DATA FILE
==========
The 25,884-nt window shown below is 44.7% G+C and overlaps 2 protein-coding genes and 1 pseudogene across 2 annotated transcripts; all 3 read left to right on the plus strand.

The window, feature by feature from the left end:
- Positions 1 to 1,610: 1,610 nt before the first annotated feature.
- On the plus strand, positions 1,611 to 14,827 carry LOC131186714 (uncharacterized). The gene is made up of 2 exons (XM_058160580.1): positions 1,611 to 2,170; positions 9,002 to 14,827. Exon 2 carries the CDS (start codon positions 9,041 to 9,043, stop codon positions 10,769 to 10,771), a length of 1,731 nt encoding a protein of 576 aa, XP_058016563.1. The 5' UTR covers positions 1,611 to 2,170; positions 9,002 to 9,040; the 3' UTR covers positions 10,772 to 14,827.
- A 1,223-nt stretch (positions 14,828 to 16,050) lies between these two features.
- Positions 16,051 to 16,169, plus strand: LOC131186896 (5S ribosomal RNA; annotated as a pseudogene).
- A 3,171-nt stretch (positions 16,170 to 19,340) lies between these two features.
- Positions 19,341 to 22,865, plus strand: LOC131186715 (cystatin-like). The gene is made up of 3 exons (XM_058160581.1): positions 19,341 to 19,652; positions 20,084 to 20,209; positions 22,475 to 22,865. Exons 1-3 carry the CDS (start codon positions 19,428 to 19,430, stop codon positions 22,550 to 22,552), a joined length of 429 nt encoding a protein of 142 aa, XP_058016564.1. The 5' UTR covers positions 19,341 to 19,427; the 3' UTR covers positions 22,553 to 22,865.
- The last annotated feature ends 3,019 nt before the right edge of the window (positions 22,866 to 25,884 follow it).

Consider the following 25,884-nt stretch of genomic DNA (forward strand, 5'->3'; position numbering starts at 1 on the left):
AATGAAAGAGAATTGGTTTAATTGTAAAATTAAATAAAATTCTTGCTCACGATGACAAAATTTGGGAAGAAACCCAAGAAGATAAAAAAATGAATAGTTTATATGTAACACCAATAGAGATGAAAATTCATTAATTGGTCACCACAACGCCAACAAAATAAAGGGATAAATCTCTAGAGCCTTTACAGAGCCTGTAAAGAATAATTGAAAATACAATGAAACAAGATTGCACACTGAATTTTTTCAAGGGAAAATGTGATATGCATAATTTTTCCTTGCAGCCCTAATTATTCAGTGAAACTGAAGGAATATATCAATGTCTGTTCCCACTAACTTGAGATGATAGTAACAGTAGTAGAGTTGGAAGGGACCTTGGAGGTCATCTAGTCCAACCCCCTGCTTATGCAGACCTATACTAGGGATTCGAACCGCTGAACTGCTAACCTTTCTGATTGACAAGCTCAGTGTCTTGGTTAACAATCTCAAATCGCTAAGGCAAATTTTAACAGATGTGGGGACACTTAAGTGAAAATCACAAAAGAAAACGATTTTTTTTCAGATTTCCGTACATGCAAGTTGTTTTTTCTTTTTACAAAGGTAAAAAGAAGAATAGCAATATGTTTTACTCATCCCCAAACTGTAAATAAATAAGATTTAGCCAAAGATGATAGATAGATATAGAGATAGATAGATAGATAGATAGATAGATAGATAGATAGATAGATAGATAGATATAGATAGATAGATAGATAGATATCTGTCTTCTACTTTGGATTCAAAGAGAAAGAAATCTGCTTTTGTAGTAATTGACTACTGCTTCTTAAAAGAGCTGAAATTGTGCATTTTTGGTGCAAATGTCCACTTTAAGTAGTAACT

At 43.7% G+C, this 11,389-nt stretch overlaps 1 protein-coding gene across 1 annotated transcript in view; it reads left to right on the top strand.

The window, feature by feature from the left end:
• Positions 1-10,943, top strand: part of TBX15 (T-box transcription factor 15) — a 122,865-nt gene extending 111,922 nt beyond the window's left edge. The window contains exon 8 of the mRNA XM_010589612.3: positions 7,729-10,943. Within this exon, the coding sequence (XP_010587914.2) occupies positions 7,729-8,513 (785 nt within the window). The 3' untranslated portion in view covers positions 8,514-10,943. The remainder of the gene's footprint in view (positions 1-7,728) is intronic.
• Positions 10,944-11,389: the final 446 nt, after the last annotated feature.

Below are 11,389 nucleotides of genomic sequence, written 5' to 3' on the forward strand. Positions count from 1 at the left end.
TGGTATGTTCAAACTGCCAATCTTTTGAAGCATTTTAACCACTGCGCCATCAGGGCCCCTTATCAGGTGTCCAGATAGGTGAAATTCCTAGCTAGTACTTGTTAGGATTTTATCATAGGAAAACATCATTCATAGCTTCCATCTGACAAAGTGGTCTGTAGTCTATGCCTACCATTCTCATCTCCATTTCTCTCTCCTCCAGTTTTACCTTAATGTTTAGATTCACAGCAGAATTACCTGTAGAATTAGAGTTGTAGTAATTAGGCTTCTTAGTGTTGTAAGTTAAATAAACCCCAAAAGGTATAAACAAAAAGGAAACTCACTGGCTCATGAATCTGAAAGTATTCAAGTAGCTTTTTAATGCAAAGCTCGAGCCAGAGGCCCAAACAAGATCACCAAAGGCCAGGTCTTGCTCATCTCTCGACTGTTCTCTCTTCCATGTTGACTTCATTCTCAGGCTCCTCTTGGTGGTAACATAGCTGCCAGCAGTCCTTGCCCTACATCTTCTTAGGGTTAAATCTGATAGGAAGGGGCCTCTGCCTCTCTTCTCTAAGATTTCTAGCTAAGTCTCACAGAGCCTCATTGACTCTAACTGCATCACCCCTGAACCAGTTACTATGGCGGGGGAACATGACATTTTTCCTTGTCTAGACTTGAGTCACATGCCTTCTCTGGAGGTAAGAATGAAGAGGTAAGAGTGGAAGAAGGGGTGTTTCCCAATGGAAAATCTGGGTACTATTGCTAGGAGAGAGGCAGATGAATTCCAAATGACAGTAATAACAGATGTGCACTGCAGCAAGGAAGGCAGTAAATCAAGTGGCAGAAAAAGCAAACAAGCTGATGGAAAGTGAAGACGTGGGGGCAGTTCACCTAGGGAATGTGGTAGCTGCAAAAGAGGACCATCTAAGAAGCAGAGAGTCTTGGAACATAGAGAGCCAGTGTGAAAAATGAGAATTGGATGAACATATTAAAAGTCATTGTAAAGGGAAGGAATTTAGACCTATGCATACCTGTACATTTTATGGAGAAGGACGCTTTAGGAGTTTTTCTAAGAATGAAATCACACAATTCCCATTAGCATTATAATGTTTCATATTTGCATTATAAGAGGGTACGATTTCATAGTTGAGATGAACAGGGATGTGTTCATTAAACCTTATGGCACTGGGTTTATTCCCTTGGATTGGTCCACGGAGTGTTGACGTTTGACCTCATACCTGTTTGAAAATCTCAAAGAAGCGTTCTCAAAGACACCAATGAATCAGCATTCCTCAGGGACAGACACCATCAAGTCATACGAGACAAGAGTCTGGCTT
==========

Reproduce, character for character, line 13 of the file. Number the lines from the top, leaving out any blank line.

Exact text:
The window, feature by feature from the left end: